In a study from Rush University, scientists found that eating one serving of leafy green vegetables a day may aid in preserving memory and thinking skills as a person grows older.
The study results suggest that people who ate one serving of green, leafy vegetables had a slower rate of decline on tests of memory and thinking skills than people who rarely or never ate them.
The study results also suggest that older adults who ate at least one serving of leafy green vegetables showed an equivalent of being 11 years younger cognitively.
In the study, researchers examined 960 people, who at the study start were an average age of 81 years old and did not have dementia.
They had their thinking and memory skills tested every year and were followed for an average of 4.7 years.
The participants also completed the food frequency questionnaire, which assessed how often and how many half-cup servings they ate of either spinach; kale/collards/greens; or a one-cup serving of lettuce/salad.
Over 10 years of follow-up, the rate of decline for those who ate the most leafy greens was slower than the rate for those who ate the least leafy greens.
This difference was equivalent to being 11 years younger in age, according to the team.
The results remained valid after accounting for other factors that could affect brain health, such as seafood and alcohol consumption, smoking, high blood pressure, obesity, education level and amount of physical and cognitive activities.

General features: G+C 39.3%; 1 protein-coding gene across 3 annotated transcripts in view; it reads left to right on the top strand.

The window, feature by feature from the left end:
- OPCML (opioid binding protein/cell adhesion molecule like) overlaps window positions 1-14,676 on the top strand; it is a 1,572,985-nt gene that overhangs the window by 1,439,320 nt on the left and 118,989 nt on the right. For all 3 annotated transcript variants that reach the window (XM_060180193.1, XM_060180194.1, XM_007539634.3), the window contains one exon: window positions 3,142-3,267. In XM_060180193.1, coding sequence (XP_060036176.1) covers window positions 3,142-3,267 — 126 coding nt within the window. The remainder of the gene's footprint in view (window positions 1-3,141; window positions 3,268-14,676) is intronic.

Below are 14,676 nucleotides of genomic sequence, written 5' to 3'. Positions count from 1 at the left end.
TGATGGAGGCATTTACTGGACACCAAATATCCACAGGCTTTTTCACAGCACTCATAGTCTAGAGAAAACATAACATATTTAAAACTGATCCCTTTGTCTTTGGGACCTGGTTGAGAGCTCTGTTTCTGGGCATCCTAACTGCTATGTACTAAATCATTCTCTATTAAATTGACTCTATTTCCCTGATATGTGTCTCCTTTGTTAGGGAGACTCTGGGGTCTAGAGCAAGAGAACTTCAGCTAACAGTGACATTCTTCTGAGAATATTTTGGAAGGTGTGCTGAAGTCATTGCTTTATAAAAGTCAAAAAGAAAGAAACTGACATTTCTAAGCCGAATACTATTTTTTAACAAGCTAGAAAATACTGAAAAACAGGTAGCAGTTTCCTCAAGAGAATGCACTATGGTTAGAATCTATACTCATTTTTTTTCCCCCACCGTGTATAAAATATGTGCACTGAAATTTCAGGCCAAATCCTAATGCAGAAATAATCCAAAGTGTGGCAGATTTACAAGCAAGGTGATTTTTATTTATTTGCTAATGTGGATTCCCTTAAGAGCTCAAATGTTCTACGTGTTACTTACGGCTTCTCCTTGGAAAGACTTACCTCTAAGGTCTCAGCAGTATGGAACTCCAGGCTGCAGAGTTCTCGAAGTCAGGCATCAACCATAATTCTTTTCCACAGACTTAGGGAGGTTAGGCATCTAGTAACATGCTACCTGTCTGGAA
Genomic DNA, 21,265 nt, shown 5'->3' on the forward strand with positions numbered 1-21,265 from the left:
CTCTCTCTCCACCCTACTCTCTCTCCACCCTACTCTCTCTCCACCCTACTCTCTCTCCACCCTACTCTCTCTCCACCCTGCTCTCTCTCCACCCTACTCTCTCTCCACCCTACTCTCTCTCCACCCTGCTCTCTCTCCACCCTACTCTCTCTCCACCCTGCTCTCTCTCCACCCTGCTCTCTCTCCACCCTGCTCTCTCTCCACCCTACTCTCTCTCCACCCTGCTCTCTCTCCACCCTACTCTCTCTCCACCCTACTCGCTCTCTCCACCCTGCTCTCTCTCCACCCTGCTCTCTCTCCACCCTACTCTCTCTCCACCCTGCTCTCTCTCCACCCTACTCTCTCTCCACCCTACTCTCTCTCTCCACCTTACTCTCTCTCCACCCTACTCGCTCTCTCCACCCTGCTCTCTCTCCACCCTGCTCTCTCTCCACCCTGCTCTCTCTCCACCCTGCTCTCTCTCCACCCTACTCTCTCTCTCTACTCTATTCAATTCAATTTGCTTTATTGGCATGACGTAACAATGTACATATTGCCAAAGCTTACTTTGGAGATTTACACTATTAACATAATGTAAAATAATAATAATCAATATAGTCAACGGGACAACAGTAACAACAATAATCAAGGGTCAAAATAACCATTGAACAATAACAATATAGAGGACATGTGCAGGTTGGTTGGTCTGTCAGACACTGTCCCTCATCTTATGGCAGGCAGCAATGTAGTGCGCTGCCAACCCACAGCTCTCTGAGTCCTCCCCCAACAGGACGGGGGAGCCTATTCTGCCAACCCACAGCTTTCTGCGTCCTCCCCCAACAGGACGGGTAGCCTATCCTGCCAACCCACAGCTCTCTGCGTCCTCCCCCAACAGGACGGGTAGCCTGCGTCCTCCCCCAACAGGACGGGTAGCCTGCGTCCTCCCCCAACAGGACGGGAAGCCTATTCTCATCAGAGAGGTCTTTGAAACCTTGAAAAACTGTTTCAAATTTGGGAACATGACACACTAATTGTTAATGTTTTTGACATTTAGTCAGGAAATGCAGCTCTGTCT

Because the study focused on older adults with the majority of participants being white, the results may not apply to younger adults and to people of color.
The team says the results need to be confirmed by other research in different populations and through randomized trials to establish a cause-and-effect link between eating leafy greens and reductions in the risk of cognitive decline.
If you care about brain health, please read studies about how the Mediterranean diet could protect your brain health, and Vitamin B supplements could help reduce dementia risk.
For more information about brain health, please see recent studies that high-fiber diet could help lower the dementia risk, and these antioxidants could help reduce dementia risk.
The study was conducted by Martha Clare Morris et al and published in Neurology.
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